World Iodine Deficiency Day 2020: Hyperthyroidism, goitre and associated disorders remain a concern in India
The survey conducted by the Indian Council of Medical Research in 2012 shows that 350 million people in India do not consume sufficient amounts of iodized salt and therefore continue to be at risk of IDD.
World Iodine Deficiency Day, also known as Global Iodine Deficiency Disorders (IDD) Prevention Day, is observed on 21 October every year to spread awareness about that essential micronutrient everyone needs for proper thyroid function, brain development and overall growth - iodine. The World Health Organisation (WHO) states that IDD is the world’s most prevalent cause of brain damage, even though it is highly preventable.
IDD can start before birth and jeopardise a child’s survival since iodine deficiency in a pregnant woman can cause stillbirth, not to mention the developmental issues, intellectual deficiency, congenital abnormalities and mental health problems it can lead to. The WHO, based on its Global Database on Iodine Deficiency, reports that while many nations have been able to overcome iodine deficiency with the widespread use of iodized salt, 54 countries are still iodine deficient. Universal salt iodisation is a global primary strategy for IDD control that was started in 1993 and it has helped most nations make strides in overcoming this endemic health problem.
Invisible hand of iodine deficiency in India
A study published in the Indian Journal of Medical Research (IJMR) in 2013 indicated that the entire population of India is at risk of IDD due to the soil of the subcontinent lacking in iodine. As a result, the wide variety of grains, lentils, fruits, vegetables, nuts and seeds grown in India do not have sufficient amounts of iodine. No matter what type of diet you have in India, the amount of iodine in it is, therefore, very low and needs to be supplemented with the use of salt that is fortified with iodine.
The survey conducted by the Indian Council of Medical Research (ICMR) in 2012 shows that 350 million people in India do not consume sufficient amounts of iodized salt and therefore continue to be at risk of IDD. The study shows that, currently, 91 percent of Indian households have access to iodized salt but only 71 percent of them consume adequate amounts of it. India’s goal to reduce the national prevalence of IDD below 10 percent by 2012 was, therefore, not met.
According to a recent survey by Nutrition International, the All India Institute of Medical Sciences (AIIMS) and the Indian Coalition for the Control of Iodine Deficiency Disorders (ICCIDD), the percentage of Indian households that consumed adequate amounts of iodized salt in 2018-2019 increased to 82.1 percent. The survey showed that the awareness about iodised salt was higher in urban areas (62.2 percent) than in rural areas (50.5 percent), and most respondents found electronic mass media campaigns useful in spreading awareness.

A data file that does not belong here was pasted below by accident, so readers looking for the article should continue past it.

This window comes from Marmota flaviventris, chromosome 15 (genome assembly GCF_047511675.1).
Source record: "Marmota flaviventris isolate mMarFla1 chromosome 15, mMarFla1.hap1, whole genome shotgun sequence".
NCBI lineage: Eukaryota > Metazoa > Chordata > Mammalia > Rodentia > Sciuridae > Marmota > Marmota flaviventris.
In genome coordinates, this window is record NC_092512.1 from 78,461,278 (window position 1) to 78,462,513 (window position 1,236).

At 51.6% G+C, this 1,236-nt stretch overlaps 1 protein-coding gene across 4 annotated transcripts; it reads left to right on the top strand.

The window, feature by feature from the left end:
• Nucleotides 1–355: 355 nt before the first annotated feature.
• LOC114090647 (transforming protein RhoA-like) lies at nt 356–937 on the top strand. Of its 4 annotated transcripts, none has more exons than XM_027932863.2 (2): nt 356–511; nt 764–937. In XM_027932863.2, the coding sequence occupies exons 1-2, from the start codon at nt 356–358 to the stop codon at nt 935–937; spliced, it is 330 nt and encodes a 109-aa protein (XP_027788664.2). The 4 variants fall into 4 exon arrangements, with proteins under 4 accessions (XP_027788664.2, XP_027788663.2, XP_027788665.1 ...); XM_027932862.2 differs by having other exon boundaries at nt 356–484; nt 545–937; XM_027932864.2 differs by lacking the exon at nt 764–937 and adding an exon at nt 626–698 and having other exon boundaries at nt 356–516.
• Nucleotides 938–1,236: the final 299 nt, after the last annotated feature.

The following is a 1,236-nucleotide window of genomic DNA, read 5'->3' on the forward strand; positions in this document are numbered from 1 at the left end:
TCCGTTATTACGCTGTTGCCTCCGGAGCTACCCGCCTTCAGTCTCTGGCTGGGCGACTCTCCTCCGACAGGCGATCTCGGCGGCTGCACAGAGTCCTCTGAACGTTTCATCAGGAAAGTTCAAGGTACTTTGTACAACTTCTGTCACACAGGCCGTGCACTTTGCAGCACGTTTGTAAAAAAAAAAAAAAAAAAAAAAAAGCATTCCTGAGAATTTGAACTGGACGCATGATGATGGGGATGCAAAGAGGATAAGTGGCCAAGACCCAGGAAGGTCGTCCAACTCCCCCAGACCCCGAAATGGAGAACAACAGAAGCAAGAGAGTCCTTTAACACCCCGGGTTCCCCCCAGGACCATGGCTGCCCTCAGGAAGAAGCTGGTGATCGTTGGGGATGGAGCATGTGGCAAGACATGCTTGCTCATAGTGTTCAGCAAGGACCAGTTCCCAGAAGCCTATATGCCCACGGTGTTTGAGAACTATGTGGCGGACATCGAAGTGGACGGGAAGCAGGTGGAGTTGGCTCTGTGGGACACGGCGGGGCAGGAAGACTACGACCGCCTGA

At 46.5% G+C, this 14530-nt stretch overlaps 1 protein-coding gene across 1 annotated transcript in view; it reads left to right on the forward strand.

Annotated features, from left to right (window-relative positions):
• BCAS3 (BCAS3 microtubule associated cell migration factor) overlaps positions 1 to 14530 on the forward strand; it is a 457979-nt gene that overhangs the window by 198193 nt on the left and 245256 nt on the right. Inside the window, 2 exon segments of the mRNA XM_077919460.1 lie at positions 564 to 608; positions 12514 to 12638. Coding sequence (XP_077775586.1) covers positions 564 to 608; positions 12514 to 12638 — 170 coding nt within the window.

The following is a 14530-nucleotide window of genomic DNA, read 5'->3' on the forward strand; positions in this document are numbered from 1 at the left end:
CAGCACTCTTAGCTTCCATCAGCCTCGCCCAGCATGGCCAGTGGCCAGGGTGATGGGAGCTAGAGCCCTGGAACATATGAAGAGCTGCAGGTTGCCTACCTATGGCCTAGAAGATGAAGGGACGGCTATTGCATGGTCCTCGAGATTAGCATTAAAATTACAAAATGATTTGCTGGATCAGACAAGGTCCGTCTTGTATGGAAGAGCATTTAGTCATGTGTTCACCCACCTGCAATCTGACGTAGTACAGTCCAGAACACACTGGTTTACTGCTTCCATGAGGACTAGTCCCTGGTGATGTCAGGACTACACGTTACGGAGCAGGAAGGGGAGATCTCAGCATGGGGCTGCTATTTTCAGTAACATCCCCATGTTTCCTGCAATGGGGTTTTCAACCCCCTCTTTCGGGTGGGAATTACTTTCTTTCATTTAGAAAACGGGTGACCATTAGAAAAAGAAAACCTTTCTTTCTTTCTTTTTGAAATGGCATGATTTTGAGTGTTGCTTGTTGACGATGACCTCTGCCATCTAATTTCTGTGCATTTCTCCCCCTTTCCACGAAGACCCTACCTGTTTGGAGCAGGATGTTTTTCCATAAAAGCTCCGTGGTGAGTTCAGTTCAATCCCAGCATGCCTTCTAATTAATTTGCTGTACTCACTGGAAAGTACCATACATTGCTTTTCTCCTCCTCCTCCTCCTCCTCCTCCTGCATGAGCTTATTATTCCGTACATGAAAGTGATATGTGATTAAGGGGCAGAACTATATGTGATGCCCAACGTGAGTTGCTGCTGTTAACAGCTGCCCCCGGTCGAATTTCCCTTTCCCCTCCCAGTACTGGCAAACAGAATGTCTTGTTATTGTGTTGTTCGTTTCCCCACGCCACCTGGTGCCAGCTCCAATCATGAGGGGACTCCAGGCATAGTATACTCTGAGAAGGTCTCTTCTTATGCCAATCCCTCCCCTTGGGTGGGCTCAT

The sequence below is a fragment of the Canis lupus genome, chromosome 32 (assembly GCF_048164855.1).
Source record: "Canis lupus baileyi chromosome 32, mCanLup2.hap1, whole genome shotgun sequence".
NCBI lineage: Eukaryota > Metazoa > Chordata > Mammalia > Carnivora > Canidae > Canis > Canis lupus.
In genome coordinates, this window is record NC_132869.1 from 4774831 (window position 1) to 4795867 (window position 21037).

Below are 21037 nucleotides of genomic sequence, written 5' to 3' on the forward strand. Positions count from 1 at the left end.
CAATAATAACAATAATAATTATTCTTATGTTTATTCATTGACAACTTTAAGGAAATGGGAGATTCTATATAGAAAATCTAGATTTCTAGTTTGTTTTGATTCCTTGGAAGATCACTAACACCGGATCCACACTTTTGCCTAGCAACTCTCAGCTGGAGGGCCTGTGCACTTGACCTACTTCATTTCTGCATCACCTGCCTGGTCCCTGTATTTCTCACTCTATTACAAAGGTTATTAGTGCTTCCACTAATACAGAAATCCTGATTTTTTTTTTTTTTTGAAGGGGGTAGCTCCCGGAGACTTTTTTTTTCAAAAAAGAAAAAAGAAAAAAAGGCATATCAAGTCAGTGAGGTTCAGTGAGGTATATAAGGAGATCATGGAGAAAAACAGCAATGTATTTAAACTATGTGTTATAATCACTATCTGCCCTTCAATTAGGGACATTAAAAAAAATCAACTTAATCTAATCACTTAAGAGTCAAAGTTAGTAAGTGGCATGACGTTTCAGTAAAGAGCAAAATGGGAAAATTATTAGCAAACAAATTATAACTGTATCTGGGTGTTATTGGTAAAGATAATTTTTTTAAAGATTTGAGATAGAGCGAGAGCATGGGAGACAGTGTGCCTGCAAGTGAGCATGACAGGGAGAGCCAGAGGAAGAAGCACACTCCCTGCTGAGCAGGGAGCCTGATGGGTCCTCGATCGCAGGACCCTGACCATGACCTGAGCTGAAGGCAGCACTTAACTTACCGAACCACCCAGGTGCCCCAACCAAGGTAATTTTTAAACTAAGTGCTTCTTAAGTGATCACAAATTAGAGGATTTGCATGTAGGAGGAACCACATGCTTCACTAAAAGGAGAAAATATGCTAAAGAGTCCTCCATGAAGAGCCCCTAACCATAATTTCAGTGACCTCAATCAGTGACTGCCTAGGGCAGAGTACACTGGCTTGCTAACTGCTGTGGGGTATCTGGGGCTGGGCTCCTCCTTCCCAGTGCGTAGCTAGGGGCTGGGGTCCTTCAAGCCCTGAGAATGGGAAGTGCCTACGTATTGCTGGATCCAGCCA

Grave effects of IDD
While this data is heartening, the need for greater awareness and use of iodized salt remains a critical goal for the Indian healthcare system. Along with highlighting the need for greater and more widespread consumption of iodized salt, campaigns should also focus on highlighting the many negative effects of IDD, especially among pregnant women and families. The following are some serious effects of IDD that the Indian population should be aware of.
1. High infant mortality: The WHO mentions that iodine is essential for the production of maternal and foetal thyroid hormones. These hormones regulate the growth and development of the foetus. If there is a severe deficiency, the very survival of the baby in the womb may be threatened; it could also lead to congenital abnormalities.
2. Goitre: Globally, around 90 percent of goitre cases are caused by iodine deficiency. Since iodine deficiency decreases the production of essential thyroid hormones, it inflames the thyroid gland and causes the enlargement associated with goitre.
3. Hypothyroidism: Iodine deficiency is also the most common cause of hypothyroidism. This is because as the iodine levels in the body drop, the production of thyroid hormones is severely impaired, leading to the development of this chronic disease.
4. Cretinism: Also known as congenital hypothyroidism, cretinism refers to the severe underactivity of the thyroid gland at birth, predominantly due to lack of iodine during pregnancy and foetal development. Cretinism causes growth retardation, delayed development and abnormal features or defects in children.
5. Mental retardation: Iodine deficiency causes irreversible brain damage, which in turn can cause irreversible mental retardation, especially in children. Mental retardation can cause serious intellectual disability, social isolation and mental health issues later in life.
For more information, read our article on Iodine deficiency.
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